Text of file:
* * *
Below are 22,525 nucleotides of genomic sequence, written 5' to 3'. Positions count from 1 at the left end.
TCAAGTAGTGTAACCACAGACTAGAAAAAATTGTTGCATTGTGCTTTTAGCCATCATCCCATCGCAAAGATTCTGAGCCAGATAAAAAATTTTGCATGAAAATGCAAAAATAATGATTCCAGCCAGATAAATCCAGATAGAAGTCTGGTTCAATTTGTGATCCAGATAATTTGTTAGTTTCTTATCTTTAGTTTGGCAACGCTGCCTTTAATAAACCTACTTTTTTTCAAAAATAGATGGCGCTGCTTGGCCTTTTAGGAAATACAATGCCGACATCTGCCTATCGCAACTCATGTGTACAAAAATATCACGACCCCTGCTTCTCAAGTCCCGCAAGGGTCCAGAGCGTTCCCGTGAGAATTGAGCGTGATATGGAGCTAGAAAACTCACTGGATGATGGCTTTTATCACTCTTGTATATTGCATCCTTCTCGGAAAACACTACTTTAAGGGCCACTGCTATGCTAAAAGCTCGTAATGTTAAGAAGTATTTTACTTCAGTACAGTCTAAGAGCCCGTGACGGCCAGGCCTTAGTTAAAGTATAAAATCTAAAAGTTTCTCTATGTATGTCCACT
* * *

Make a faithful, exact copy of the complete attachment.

Below are 22,525 nucleotides of genomic sequence, written 5' to 3'. Positions count from 1 at the left end.
TCAAGTAGTGTAACCACAGACTAGAAAAAATTGTTGCATTGTGCTTTTAGCCATCATCCCATCGCAAAGATTCTGAGCCAGATAAAAAATTTTGCATGAAAATGCAAAAATAATGATTCCAGCCAGATAAATCCAGATAGAAGTCTGGTTCAATTTGTGATCCAGATAATTTGTTAGTTTCTTATCTTTAGTTTGGCAACGCTGCCTTTAATAAACCTACTTTTTTTCAAAAATAGATGGCGCTGCTTGGCCTTTTAGGAAATACAATGCCGACATCTGCCTATCGCAACTCATGTGTACAAAAATATCACGACCCCTGCTTCTCAAGTCCCGCAAGGGTCCAGAGCGTTCCCGTGAGAATTGAGCGTGATATGGAGCTAGAAAACTCACTGGATGATGGCTTTTATCACTCTTGTATATTGCATCCTTCTCGGAAAACACTACTTTAAGGGCCACTGCTATGCTAAAAGCTCGTAATGTTAAGAAGTATTTTACTTCAGTACAGTCTAAGAGCCCGTGACGGCCAGGCCTTAGTTAAAGTATAAAATCTAAAAGTTTCTCTATGTATGTCCACT